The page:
Above I am standing with my brand new banner (homemade by the way)! As riders finished up I offered a mat-less yoga flow. Below we are practicing cat-cow breath in chair pose. This not only feels good for the spine, but also helps you stay in fierce pose a little longer than you might usually. Fierce pose is one of my favorite poses because it strengthens your quads, so you can keep on pedaling strong.
Other highlights involved connecting with people who I know through the virtual world into meeting them in person. I also had the chance to reconnect with an old student from when I was teaching back at the Fremont Abbey.
Our bike ride home from the event was pretty nice. The 1-90 trail is not nearly as scenic as those back country roads that ride by farms and forest, but ya know I am so thankful that I can just hop on my bike and go far.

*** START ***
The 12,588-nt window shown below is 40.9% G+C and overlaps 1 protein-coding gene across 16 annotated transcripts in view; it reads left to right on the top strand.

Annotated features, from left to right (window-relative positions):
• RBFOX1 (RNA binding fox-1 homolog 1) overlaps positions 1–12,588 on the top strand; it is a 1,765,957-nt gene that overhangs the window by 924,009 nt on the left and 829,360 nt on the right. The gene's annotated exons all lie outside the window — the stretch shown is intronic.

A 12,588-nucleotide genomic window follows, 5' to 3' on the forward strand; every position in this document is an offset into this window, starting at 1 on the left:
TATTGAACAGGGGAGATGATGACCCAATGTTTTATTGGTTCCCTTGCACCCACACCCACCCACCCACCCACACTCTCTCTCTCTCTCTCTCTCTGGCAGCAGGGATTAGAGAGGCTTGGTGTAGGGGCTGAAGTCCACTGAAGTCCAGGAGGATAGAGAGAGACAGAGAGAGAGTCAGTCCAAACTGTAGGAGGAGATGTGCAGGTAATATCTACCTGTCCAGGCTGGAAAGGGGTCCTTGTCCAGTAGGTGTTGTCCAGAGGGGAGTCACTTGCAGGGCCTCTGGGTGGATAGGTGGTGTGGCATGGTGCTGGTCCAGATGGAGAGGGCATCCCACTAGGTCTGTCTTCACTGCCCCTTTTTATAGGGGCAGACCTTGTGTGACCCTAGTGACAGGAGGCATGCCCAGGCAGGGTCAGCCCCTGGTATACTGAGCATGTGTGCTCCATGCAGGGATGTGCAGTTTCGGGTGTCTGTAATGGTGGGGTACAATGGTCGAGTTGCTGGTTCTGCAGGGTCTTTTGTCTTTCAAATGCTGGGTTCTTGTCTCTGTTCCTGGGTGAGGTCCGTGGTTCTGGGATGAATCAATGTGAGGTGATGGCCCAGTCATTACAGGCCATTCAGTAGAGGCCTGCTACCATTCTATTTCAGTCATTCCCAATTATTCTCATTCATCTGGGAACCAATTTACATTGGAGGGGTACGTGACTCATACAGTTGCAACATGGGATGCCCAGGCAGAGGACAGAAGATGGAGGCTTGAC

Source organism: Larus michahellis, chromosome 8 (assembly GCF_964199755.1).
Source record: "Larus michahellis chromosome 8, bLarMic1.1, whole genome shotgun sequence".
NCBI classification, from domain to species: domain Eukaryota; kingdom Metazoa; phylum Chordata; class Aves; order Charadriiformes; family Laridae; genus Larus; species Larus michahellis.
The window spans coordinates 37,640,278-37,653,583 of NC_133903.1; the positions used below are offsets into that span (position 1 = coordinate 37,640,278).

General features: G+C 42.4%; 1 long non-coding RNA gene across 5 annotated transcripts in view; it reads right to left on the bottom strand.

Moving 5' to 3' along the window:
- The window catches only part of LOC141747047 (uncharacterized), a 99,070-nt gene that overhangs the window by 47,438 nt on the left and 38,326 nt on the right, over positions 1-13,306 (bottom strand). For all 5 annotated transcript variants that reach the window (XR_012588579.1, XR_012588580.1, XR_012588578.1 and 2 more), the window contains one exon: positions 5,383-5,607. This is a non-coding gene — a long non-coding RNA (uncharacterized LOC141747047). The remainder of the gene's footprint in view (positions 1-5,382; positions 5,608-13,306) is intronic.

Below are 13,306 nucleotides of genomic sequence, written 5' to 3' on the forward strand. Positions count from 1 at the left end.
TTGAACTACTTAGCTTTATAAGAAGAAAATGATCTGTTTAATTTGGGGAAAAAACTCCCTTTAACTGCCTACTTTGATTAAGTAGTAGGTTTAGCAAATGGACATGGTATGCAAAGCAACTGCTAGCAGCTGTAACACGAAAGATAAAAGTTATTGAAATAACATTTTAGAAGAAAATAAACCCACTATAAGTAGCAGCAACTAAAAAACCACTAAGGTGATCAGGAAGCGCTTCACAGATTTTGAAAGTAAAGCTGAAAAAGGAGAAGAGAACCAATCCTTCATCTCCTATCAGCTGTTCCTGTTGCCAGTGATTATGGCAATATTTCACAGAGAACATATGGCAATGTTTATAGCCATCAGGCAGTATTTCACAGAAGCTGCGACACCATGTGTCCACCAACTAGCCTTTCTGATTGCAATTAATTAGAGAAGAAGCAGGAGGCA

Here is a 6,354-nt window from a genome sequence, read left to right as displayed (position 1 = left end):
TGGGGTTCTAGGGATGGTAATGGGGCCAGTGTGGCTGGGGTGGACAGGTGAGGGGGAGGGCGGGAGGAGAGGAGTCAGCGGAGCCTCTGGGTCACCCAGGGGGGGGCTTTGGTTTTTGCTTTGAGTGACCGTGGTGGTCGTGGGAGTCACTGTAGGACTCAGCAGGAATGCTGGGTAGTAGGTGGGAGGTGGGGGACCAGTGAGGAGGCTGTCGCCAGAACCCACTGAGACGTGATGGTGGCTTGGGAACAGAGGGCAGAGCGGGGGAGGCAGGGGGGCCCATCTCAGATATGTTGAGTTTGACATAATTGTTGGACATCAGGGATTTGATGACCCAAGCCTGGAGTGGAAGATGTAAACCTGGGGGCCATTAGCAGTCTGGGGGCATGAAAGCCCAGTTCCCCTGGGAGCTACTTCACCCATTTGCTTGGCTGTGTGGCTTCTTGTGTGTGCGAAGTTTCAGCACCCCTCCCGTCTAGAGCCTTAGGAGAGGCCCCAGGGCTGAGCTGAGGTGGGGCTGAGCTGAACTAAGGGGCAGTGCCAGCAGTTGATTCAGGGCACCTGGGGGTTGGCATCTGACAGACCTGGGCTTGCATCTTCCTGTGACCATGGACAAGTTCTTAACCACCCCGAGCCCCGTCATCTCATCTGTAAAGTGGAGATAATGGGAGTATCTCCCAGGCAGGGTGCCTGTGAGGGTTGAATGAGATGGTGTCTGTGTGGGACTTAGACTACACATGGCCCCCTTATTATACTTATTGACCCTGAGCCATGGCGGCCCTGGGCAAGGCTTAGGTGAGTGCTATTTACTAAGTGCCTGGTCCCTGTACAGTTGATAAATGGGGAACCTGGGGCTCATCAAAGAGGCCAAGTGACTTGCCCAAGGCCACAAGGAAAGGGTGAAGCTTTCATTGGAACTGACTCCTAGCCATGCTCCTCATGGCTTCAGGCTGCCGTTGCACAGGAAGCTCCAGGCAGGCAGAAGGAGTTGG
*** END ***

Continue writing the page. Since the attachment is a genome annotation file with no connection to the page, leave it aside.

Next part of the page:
This weekend I will be out of town going on a bike camping adventure that will end in Issaquah for the Cycle the WAVE event. But no need to worry, my classes are covered by wonderful teachers. Apparently when I get back it is time to start up the fall schedule. So, I am not quite sure how I feel about this whole “Fall” thing right now, but I am very excited for the the new schedule to start over at The Grinning Yogi. You can catch classes at 15th and Harrison
Mondays 6:45-7:45 am
Early birds will appreciate this new morning class!
Thursdays 9:30-10:45 am
A Groovin’ flow class for all levels
Friday 12:15-12:50 pm
This 35 minute class offers a yoga break in the middle of your day
Drop in class is $5
The Cycle the WAVE ride is Sunday. Today is the last day for online registration ($75) or you can register the day of ($85) You can also support this awesome organization without doing the ride: donate here!
In 2011, through Cycle the WAVE $100,000 of critical funding was donated to agencies serving Washington’s King County communities: Eastside Domestic Violence Program (now Lifewire), DAWN (Domestic Abuse Women’s Network) and New Beginnings.